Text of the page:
Geographic Differences in the Earnings of Economics Majors
AbstractEconomics has been shown to be a relatively high earning college major, but geographic differences in earnings have been largely overlooked. This paper uses the American Community Survey to examine geographic differences in both absolute earnings and relative earnings for economic majors. We find that there are substantial geographic differences in both the absolute and relative earnings of economics majors even controlling for individual characteristics such as age and advanced degrees. We argue that mean earnings in specific labor markets are a better measure of the benefits of majoring in economics than simply looking at national averages.
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Bibliographic InfoPaper provided by Institute for the Study of Labor (IZA) in its series IZA Discussion Papers with number 7584.
Length: 29 pages
Date of creation: Aug 2013
Date of revision:
Publication status: forthcoming in: Journal of Economic Education
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Other versions of this item:
- John V. Winters & Weineng Xu, 2013. "Geographic Differences in the Earnings of Economics Majors," Economics Working Paper Series 1405, Oklahoma State University, Department of Economics and Legal Studies in Business.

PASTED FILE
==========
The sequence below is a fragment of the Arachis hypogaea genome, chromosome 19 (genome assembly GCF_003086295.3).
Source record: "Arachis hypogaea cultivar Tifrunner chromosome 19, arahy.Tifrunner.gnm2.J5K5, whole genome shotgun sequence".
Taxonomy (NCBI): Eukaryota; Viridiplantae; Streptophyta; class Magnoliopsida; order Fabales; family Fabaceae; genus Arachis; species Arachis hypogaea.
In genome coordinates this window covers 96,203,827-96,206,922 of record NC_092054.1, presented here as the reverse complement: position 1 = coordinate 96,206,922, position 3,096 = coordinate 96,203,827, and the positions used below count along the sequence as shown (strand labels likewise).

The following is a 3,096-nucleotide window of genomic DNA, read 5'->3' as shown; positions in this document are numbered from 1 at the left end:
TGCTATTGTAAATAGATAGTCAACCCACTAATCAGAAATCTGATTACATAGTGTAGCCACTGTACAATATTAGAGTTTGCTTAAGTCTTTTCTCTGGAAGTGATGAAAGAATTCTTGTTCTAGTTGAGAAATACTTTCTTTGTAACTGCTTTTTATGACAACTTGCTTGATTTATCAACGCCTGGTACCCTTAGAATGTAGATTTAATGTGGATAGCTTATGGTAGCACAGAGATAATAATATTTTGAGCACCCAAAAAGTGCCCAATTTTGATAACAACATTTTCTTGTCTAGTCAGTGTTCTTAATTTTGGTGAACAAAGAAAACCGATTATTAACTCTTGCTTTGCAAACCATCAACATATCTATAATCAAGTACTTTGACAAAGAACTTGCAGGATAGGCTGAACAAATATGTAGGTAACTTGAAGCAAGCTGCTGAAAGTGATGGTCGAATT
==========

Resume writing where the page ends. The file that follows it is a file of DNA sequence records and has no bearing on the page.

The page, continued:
- I23 - Health, Education, and Welfare - - Education - - - Higher Education; Research Institutions
- J24 - Labor and Demographic Economics - - Demand and Supply of Labor - - - Human Capital; Skills; Occupational Choice; Labor Productivity
- J31 - Labor and Demographic Economics - - Wages, Compensation, and Labor Costs - - - Wage Level and Structure; Wage Differentials
- R23 - Urban, Rural, Regional, Real Estate, and Transportation Economics - - Household Analysis - - - Regional Migration; Regional Labor Markets; Population
This paper has been announced in the following NEP Reports:
- NEP-ALL-2013-09-13 (All new papers)
- NEP-GEO-2013-09-13 (Economic Geography)
- NEP-LAB-2013-09-13 (Labour Economics)
- NEP-LMA-2013-09-13 (Labor Markets - Supply, Demand, & Wages)
You can help add them by filling out this form.
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